Like several other states in the U. S., Oklahoma ties its minimum wage to the federal minimum. Therefore, when the federal minimum wage increases from $6.55 to $7.25 per hour on July 24, 2009, Oklahoma’ s minimum wage will increase, too.
According to state law, the Oklahoma minimum wage increases when the federal minimum wage does. The Oklahoma statute doesn’t even contain a dollar amount, merely that the state adopts the federal minimum.
The Oklahoma minimum wage applies to companies with 10 or more employees at a single location.
In addition, according to the Oklahoma Department of Labor, the Oklahoma minimum wage applies to all employers with annual earnings over $100,000, regardless of the number of workers employed.
There are exceptions to the Oklahoma minimum wage law. For instance, employees in domestic service in private homes and volunteers in charitable and non-profit organizations are exempt. Others exempt from minimum wage include students under the age of 22, agricultural workers, newspaper carriers or vendors and feed store employees.
As with the federal minimum wage laws, salaried managers, most executives, outside salespeople and professional employees are exempt from Oklahoma state minimum law. For part-time employees, the exception applies only to those who work fewer than 25 hours per week.
In a little known exception to the Oklahoma state minimum wage law, employers with earnings less than $100,000 and fewer than 10 workers are legally permitted to pay employees as little as $2.00 per hour. Every worker over 18 years of age, however, must be paid at least $2.00 per hour.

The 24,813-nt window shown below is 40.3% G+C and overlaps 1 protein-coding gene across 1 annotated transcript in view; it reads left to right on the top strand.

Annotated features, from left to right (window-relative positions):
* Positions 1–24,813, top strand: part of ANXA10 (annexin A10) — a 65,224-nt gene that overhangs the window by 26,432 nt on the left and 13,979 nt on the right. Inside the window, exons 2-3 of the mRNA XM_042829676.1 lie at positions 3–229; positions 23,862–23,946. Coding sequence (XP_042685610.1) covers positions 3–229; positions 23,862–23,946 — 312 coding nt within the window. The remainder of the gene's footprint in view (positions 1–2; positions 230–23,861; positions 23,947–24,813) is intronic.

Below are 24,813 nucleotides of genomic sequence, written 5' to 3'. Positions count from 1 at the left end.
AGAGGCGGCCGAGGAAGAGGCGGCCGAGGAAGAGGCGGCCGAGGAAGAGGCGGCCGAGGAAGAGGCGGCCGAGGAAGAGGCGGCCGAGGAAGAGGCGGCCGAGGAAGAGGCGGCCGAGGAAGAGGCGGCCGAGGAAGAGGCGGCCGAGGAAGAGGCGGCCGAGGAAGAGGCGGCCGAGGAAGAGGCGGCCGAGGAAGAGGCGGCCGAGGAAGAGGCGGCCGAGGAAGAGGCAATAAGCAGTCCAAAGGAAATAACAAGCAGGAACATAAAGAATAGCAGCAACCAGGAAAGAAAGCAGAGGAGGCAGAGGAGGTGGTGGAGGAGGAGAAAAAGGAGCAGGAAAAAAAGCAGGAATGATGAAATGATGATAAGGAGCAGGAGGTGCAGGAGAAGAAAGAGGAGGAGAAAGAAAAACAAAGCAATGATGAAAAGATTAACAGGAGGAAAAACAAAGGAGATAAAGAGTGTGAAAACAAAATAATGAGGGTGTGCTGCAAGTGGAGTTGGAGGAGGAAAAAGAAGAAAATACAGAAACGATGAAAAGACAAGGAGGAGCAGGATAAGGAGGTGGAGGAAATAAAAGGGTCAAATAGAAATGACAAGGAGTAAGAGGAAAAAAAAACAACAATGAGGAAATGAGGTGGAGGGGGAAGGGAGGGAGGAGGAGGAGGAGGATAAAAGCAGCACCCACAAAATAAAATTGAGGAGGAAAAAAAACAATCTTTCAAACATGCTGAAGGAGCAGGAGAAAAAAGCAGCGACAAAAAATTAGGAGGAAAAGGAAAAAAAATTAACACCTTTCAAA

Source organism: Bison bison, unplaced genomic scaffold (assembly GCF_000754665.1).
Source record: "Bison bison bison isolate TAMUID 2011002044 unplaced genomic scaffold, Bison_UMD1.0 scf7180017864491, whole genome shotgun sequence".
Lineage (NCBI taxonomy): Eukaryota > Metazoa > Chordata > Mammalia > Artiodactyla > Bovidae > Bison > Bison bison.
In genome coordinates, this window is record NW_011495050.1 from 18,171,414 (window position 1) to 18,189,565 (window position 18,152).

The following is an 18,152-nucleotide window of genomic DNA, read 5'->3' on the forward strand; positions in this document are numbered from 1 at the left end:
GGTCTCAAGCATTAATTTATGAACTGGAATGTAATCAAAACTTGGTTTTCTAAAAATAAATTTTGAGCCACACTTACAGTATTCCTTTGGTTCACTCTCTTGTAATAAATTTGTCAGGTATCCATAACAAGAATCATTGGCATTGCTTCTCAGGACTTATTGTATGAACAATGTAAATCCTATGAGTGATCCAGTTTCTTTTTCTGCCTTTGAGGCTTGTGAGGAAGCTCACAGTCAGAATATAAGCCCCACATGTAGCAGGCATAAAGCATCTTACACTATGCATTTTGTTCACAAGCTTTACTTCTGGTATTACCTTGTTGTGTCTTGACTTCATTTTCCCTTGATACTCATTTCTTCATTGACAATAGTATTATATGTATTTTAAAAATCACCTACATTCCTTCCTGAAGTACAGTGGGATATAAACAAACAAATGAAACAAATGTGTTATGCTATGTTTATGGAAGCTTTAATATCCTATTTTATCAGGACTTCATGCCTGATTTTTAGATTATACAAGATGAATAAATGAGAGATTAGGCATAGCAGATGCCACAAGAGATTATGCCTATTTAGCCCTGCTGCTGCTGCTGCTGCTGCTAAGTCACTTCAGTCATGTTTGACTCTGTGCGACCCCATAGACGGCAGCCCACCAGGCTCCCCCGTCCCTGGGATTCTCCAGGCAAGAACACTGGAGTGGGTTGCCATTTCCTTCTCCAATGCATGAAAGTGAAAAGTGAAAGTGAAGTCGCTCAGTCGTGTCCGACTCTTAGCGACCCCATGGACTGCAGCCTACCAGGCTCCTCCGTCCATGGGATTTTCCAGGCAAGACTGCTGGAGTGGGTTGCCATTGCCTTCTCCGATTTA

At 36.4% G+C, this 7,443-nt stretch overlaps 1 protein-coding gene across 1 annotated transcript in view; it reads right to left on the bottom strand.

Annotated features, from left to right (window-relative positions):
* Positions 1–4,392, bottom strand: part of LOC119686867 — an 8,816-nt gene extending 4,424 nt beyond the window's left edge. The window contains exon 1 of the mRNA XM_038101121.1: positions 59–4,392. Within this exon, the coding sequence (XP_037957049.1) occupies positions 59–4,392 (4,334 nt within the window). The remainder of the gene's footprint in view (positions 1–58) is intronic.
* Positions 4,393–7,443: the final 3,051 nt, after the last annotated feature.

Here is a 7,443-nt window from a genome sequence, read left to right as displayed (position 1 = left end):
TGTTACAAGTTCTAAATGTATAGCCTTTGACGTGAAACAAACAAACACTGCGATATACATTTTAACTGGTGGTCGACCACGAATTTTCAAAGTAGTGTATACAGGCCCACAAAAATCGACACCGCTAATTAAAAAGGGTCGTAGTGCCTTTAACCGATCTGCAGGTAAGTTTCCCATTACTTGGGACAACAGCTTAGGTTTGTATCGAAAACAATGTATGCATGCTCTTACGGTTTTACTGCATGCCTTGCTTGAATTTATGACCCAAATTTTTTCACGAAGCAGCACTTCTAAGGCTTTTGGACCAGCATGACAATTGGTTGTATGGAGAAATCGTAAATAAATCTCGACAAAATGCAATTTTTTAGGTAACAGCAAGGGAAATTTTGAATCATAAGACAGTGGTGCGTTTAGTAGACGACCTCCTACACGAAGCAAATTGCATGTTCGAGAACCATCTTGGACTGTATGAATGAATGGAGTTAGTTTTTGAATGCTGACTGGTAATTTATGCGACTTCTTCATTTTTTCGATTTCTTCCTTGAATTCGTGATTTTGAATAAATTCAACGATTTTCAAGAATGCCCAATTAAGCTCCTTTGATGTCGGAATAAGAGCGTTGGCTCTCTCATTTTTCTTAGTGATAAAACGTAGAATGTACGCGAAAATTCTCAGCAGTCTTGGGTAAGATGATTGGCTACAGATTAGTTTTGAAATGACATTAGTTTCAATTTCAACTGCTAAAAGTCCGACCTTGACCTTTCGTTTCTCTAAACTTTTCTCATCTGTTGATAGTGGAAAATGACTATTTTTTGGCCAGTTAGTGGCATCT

Also excluded from the state minimum wage law are all employers who are covered by FLSA (Fair Labor Standards Act), which is the main federal minimum wage law. Under FLSA, employers earning at least $500,000 per year, or engage in interstate commerce fall under the federal minimum wage laws.
Overtime pay isn’t addressed by any Oklahoma state law. Instead, employees are covered under FLSA. This federal law mandates employees be paid 1.5 times the usual hourly rate when they work over 40 hours in one workweek.
Oklahoma posters that outline the state and federal labor and employment laws need to be posted in the states’ workplace. It is the employer’s responsibility to make sure they have the posters in an appropriate place – someplace visible in an area where all employees have access. Possible places would be the employee work room, break room or mail room. The employers also need to make sure the posters they have in their workplaces are up-to-date as labor and employment laws can change frequently, even yearly.
The posting requirements for Oklahoma posters are primarily meant to be beneficial to the employees because it gives them access to the information they need to know and understand their rights and responsibilities in the workplace. The labor laws highlighted in the posters also often include information on the complaint process complete with which state and federal agencies they need to contact to file a grievance.
Employers can also benefit from this information, however. They can use the posters to help them know what they need to do to uphold their employees’ rights. The posters also serve as a great reference point if they have specific questions concerning certain laws – if they need to know in which situations the minimum wage laws don’t apply, they can find out by reading the information on the Oklahoma posters.
The Oklahoma posters need to display both state and federal labor and employment laws. The state laws that employers should post include the following: Unemployment Insurance, Minimum Wage, the Discrimination Notice, the Child Labor Law and workers’ compensation. Federal laws that need to be displayed are USERRA – Uniformed Services Employment and Reemployment Rights Act, Equal Employment Opportunity is the Law, Federal Minimum Wage, Employee Polygraph Protection Act, Family and Medical Leave Act and OSHA – Job Safety and Health Protection.